“Friends LOVE through all kinds of weather, and families stick TOGETHER in all kinds of trouble.” ~Proverbs 17:17
A Midst increasing focus on women’s issues in PD, I and others are beginning to realize the burden of living with and having a chronic illness like Parkinson’s can exact on the family nucleus. Sometimes the burden can extend to close friends, co-workers, and others in the circle around the nucleus.
The first order of business for me as a neurologist and Parkinson’s patient is advocacy. Education is the single most important factor to decrease the load of the family and of society by raising awareness of the issues which require a not just a holistic approach; but a timely one as well.
First, we must understand the symptoms of the disease (sometimes the rest tremors may not be present from the get go; yet if there is family history of PD, or history of tremors in you, or have any number of symptoms including but not limited to constipation, loss of smell, depression, bladder issues, gait difficulty, stiffness seek advice of a physician asap) in order to get an get early diagnosis followed by early treatment. This latter part cannot be underscored enough in my opinion. EARLY treatment DOES improve quality of life in the present as well as in the future!!!
Second, once diagnosis is establish and medication initiated it is important to evaluate patient in his or her natural surroundings. this means evaluating their role in the family as well as in society. understanding the impact of chronic illness in every individual is crucial to developing the right treatment plan. for instance, the plan is going to be entirely different if we are dealing with a young mom versus an older woman. also different from one that is employed especially if main provider versus someone that is retired. Single vs part of large family with good support system. Therefore, it is our duty as physicians to recognize the wide and variable effects of having PD to help you the patient build tools to best manage your situation and help you and your family cope with the illness.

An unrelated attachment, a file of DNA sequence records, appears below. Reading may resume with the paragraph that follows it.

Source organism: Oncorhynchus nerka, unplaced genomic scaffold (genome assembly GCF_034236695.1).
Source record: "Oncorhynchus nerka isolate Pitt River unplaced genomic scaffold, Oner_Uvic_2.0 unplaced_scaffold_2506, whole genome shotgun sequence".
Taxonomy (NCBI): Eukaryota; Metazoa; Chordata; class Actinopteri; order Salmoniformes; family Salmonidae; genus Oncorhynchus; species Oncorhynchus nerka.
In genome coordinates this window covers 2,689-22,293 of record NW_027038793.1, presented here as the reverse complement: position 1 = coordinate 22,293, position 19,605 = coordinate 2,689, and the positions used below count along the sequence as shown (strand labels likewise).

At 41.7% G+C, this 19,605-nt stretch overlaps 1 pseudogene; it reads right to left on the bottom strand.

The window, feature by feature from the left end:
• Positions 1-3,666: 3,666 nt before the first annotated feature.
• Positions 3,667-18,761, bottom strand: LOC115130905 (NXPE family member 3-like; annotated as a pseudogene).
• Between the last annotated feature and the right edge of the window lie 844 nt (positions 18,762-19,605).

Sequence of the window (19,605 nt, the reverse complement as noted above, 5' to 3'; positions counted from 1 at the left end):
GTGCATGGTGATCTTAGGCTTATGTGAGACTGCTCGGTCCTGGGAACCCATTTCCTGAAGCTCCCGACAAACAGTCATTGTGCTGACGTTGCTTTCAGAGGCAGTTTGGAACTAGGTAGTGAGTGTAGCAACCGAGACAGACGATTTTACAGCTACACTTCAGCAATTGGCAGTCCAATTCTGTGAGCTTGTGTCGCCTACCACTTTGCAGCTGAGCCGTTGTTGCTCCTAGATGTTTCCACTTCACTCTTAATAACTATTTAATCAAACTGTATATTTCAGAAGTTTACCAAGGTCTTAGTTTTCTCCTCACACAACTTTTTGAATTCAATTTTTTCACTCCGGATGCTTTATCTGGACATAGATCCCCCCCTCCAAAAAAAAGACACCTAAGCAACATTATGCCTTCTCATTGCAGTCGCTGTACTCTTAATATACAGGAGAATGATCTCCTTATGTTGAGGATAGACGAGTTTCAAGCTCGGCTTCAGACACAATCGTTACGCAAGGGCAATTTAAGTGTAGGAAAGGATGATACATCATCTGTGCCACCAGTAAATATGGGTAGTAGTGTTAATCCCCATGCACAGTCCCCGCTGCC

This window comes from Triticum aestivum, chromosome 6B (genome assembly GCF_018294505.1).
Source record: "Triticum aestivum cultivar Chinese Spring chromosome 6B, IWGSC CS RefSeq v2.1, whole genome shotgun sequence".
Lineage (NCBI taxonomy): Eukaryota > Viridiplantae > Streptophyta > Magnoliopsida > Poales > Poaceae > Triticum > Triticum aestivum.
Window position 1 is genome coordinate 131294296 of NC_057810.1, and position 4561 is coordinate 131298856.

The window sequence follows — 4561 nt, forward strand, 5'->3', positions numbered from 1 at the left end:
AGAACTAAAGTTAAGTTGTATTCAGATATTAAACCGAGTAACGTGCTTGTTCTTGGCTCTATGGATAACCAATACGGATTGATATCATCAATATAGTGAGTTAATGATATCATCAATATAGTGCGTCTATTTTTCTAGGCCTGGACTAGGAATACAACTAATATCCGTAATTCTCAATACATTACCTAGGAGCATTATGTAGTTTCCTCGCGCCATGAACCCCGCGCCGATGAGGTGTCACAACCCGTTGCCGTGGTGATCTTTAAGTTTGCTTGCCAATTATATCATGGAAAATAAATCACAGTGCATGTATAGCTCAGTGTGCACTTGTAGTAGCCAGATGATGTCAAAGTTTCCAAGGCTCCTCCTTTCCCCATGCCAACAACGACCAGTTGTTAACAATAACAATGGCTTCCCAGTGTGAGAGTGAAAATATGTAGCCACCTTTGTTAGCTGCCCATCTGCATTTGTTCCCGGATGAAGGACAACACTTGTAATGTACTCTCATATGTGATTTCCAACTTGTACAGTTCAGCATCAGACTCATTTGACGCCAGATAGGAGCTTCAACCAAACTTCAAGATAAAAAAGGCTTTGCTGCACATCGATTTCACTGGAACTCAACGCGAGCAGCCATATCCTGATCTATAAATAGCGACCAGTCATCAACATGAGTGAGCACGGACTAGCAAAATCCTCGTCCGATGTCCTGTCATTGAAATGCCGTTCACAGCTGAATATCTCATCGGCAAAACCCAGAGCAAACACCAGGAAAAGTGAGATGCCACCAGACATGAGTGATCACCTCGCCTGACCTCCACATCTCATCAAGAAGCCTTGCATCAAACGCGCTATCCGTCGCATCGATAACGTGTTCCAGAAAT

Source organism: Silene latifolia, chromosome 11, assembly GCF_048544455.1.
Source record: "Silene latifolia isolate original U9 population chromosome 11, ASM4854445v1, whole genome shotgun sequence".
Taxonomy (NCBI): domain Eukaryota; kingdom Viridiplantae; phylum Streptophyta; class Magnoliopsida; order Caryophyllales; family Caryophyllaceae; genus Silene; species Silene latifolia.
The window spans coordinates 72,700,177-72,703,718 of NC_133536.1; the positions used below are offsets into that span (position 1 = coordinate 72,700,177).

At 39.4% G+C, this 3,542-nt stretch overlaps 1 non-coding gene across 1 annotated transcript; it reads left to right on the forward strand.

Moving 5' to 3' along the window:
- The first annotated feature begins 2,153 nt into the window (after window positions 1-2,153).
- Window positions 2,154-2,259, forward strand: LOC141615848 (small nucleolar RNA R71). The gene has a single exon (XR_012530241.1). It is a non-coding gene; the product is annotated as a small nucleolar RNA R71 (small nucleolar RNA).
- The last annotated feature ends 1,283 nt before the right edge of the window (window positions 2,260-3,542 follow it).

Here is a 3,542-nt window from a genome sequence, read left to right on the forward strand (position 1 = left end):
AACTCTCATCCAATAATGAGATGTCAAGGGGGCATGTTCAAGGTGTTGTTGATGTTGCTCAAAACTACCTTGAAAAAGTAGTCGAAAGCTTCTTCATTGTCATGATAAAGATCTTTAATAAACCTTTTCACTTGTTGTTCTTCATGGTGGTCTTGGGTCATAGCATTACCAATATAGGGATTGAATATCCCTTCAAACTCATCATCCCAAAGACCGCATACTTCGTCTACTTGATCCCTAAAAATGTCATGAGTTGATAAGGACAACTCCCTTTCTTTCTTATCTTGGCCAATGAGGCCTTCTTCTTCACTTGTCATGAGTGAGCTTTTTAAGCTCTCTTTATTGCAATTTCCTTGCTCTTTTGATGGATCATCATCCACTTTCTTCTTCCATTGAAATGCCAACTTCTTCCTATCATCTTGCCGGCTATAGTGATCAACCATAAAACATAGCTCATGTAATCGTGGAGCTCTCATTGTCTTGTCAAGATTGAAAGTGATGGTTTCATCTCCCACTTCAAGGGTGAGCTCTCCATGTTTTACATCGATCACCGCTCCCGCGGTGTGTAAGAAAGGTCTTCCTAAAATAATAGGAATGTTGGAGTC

Third, one way I recommend that you help your neurologists make the most informed decisions on your behalf is to have an open line of communication. after all, communication is a two-way street. Your physicians unless they have an illness themselves as I do or have had to deal with someone chronically ill in their family, they might not know the ins and outs. this does not mean they don’t care but rather lack of experience in the matter. Therefore, I suggest that at least once a year if not twice you make an appointment with your physician to discuss social needs only. This will go a long way in building a rapport with your doctor as well as getting the right treatment plan for a more fruitful life. understanding your social situation along with any co-morbidities like having migraines, high blood pressure, pre-existing depression are the pillars to a comprehensive approach to PD patient care.